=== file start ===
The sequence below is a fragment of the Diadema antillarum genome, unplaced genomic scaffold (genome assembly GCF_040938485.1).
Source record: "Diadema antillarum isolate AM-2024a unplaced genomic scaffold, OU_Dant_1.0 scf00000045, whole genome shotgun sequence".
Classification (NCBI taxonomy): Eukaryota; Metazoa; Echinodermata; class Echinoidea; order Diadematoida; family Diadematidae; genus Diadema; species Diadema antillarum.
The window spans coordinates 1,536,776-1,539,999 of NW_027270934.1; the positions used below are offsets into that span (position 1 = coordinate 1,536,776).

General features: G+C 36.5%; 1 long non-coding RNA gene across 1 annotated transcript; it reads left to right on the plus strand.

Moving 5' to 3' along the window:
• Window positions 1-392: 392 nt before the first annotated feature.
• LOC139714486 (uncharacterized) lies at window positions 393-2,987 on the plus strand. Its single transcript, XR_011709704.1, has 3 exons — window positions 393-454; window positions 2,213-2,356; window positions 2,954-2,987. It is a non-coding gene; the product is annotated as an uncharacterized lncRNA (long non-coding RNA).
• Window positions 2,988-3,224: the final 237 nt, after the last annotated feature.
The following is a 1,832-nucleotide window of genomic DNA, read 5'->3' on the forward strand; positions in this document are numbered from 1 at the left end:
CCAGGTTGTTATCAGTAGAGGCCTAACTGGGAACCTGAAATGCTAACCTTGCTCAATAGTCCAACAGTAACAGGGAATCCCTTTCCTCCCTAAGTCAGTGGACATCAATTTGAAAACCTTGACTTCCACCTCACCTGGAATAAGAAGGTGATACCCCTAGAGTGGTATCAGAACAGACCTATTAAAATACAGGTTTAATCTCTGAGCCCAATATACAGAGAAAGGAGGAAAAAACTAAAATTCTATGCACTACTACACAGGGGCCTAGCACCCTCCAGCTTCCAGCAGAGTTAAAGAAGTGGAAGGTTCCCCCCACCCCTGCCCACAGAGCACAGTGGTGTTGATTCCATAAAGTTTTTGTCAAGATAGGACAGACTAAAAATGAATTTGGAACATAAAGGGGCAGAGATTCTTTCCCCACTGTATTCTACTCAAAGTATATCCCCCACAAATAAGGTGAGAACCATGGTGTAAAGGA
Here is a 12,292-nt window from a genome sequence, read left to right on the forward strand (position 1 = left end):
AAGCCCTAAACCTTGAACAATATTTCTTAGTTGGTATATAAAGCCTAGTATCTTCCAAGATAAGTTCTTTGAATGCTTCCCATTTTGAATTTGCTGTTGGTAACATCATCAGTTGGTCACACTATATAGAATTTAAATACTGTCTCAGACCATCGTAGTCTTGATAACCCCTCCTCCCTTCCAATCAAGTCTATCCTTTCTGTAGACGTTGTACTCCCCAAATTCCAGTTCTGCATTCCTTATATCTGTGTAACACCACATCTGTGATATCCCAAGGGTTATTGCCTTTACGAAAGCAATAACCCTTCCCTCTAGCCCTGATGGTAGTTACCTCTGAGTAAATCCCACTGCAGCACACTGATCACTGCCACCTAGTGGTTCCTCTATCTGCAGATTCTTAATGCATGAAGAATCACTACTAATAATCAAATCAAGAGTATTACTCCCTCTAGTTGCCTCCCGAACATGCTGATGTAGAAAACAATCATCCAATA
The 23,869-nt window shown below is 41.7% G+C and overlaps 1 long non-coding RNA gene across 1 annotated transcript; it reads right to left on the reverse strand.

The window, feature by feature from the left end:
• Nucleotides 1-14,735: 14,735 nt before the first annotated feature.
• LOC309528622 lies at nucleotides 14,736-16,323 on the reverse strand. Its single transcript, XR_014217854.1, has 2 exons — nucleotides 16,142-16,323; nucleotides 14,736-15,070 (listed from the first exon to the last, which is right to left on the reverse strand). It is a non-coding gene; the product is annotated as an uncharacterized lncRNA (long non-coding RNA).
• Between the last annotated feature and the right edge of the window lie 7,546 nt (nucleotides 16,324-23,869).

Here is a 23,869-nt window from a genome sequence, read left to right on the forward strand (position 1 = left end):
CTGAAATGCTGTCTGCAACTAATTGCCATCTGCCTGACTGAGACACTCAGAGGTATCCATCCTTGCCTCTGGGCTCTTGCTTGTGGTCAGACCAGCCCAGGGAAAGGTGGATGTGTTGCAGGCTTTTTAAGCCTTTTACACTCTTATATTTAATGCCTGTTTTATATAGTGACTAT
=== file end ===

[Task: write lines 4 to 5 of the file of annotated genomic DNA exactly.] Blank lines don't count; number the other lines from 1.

The window spans coordinates 1,536,776-1,539,999 of NW_027270934.1; the positions used below are offsets into that span (position 1 = coordinate 1,536,776).

General features: G+C 36.5%; 1 long non-coding RNA gene across 1 annotated transcript; it reads left to right on the plus strand.